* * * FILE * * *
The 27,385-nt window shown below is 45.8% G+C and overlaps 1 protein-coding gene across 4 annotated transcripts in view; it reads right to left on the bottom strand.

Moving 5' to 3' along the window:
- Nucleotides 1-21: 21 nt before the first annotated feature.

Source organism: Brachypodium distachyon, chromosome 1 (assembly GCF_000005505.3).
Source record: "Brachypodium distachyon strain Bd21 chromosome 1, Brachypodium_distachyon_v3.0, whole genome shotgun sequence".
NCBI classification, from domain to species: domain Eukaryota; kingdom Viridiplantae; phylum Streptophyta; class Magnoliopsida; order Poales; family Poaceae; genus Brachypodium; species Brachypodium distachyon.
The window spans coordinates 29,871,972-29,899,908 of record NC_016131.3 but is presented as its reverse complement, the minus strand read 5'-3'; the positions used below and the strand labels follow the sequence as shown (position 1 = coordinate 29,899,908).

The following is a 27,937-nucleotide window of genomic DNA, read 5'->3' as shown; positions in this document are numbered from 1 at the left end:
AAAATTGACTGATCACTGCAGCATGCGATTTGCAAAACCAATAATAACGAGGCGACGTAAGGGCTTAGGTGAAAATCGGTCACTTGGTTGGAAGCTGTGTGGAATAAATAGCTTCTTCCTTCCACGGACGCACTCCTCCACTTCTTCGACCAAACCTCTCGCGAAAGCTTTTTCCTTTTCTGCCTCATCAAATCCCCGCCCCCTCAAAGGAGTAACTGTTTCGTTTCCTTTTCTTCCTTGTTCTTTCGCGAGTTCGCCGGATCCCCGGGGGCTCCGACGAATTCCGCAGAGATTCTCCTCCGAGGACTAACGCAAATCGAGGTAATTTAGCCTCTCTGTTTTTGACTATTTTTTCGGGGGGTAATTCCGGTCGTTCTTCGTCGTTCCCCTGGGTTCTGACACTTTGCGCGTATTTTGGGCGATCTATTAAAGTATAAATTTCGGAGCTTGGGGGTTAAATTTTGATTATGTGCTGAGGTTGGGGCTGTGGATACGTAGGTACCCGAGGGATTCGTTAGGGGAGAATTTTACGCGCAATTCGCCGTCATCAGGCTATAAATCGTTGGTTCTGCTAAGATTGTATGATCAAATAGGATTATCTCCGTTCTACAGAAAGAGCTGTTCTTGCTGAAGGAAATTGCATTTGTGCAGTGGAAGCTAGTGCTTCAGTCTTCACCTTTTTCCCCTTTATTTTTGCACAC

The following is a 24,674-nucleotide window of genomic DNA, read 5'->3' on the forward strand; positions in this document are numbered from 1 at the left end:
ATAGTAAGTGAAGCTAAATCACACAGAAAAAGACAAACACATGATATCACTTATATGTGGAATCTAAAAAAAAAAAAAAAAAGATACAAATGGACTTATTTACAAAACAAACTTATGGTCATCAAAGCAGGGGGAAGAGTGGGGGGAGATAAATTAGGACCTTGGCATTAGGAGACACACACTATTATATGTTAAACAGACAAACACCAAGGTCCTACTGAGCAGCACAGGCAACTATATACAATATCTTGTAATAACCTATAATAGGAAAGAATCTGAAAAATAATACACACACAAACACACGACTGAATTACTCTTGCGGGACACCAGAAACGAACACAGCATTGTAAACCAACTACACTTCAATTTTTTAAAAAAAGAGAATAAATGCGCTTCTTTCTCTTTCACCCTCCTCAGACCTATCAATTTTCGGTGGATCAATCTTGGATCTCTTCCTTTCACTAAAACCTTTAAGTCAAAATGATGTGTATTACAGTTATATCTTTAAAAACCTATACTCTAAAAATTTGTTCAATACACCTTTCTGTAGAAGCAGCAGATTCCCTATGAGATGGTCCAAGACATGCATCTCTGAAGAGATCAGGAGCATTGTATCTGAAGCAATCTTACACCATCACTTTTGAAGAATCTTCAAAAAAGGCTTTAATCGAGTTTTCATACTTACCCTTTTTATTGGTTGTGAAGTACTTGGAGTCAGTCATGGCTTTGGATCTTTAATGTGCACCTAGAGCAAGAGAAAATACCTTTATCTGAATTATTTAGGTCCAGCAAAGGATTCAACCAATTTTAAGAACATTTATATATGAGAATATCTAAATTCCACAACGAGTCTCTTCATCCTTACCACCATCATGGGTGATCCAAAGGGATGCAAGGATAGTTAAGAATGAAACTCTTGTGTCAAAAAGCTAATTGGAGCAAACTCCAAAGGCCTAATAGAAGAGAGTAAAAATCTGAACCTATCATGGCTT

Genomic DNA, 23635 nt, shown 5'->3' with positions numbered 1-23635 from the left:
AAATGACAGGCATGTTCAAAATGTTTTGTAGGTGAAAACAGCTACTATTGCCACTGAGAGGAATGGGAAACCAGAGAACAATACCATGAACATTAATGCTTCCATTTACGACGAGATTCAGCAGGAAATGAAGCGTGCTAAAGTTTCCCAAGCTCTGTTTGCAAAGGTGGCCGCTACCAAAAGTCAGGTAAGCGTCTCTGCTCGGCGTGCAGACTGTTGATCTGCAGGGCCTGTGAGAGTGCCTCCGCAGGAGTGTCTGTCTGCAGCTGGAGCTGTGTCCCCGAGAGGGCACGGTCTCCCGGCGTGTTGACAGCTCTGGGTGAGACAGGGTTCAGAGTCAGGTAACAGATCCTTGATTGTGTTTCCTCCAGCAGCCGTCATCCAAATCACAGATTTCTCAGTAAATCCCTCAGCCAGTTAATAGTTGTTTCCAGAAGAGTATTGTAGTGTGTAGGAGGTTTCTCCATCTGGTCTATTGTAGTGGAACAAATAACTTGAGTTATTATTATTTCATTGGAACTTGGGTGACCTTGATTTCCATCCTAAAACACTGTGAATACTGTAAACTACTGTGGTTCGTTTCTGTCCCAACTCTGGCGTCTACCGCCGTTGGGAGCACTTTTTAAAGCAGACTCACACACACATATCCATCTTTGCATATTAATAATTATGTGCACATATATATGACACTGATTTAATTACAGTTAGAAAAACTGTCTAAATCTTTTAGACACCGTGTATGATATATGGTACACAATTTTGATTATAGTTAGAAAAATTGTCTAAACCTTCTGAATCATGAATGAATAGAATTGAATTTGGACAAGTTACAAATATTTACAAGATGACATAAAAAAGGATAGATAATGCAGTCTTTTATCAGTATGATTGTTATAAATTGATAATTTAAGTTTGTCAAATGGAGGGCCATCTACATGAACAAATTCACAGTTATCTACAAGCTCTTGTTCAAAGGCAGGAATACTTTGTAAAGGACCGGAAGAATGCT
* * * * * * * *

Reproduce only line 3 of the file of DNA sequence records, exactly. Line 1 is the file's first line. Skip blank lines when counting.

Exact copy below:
- Nucleotides 1-21: 21 nt before the first annotated feature.